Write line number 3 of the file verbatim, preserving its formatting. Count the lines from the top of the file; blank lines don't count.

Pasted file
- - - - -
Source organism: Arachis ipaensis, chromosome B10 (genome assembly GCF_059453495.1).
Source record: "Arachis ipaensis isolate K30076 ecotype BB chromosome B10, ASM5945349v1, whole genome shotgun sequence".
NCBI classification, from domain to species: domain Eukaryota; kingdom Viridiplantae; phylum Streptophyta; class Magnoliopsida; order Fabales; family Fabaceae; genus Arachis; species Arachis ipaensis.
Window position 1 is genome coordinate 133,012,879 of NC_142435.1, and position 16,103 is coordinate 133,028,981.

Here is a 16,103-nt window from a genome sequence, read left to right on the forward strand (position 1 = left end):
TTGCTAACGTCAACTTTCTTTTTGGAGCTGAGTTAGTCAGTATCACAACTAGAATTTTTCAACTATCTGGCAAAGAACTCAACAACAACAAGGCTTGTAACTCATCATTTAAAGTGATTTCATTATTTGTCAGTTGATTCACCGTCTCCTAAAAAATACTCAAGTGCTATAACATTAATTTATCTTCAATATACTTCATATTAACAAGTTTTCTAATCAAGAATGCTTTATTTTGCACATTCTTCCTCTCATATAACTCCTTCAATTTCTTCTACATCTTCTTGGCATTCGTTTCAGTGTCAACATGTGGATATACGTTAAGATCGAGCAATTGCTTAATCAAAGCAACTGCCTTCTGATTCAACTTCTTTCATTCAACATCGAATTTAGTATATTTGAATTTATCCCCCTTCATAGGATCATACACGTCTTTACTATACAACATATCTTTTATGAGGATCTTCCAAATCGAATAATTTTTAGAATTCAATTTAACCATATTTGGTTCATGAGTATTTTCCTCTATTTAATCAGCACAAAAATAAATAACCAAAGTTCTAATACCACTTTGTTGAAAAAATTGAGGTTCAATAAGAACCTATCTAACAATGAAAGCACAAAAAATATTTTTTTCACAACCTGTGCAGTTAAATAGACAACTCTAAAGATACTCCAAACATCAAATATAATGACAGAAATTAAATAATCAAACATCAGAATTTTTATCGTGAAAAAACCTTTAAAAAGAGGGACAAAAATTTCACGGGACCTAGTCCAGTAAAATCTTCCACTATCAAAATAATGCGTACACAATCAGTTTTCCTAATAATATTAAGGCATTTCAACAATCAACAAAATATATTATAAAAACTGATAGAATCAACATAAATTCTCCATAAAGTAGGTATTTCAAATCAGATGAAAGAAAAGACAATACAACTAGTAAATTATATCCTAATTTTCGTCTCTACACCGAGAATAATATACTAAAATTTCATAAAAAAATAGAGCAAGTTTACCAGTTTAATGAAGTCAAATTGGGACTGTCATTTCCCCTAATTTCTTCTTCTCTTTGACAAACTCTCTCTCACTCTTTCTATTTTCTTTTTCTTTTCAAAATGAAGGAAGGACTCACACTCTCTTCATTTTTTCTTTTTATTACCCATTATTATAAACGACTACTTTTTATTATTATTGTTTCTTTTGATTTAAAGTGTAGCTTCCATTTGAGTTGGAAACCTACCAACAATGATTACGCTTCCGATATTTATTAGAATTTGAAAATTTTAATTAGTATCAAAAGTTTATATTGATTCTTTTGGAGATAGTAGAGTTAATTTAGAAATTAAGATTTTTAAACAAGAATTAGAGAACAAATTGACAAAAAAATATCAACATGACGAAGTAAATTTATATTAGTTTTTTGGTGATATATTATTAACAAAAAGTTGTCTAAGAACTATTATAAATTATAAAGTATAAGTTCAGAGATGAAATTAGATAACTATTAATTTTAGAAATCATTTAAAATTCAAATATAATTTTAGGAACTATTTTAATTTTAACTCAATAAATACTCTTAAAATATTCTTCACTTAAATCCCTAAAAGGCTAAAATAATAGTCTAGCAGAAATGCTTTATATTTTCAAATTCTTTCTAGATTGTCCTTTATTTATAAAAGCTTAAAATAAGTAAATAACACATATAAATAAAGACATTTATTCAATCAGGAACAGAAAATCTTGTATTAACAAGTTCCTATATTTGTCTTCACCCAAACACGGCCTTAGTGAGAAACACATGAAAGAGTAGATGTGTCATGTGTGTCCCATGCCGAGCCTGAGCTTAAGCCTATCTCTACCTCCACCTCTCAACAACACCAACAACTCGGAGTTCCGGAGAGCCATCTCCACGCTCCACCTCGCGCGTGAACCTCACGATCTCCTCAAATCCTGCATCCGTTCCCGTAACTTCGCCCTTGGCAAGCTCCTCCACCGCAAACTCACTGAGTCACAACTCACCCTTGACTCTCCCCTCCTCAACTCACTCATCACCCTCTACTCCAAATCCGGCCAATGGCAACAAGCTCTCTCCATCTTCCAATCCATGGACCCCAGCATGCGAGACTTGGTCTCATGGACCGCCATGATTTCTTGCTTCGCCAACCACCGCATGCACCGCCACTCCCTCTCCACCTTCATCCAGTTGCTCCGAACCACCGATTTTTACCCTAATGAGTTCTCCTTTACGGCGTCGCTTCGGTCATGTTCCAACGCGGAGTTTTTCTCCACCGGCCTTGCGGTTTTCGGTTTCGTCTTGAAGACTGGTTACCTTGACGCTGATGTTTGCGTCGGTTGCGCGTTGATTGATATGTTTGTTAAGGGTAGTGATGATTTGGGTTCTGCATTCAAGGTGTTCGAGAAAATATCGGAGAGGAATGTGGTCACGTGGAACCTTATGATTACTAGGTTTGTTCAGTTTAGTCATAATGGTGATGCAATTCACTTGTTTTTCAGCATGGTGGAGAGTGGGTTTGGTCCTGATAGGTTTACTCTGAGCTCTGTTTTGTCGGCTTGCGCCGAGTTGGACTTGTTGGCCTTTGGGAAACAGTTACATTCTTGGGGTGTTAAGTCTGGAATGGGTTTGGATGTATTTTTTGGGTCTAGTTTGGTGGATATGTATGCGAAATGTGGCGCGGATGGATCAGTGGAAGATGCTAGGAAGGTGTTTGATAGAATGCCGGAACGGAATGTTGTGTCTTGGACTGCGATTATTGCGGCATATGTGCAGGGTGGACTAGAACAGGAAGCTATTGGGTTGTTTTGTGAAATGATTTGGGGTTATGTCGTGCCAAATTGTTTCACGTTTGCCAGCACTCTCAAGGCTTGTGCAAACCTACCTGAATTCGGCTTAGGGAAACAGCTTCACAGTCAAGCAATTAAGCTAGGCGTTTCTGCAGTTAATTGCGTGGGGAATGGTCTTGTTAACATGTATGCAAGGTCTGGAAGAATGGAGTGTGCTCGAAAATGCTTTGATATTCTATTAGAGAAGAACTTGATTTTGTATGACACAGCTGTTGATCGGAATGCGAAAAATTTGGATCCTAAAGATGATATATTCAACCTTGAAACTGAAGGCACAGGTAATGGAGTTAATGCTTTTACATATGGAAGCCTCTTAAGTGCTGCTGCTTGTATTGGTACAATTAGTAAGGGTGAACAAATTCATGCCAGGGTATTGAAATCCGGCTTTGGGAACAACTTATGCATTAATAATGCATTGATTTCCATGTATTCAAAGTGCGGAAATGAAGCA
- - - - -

NCBI classification, from domain to species: domain Eukaryota; kingdom Viridiplantae; phylum Streptophyta; class Magnoliopsida; order Fabales; family Fabaceae; genus Arachis; species Arachis ipaensis.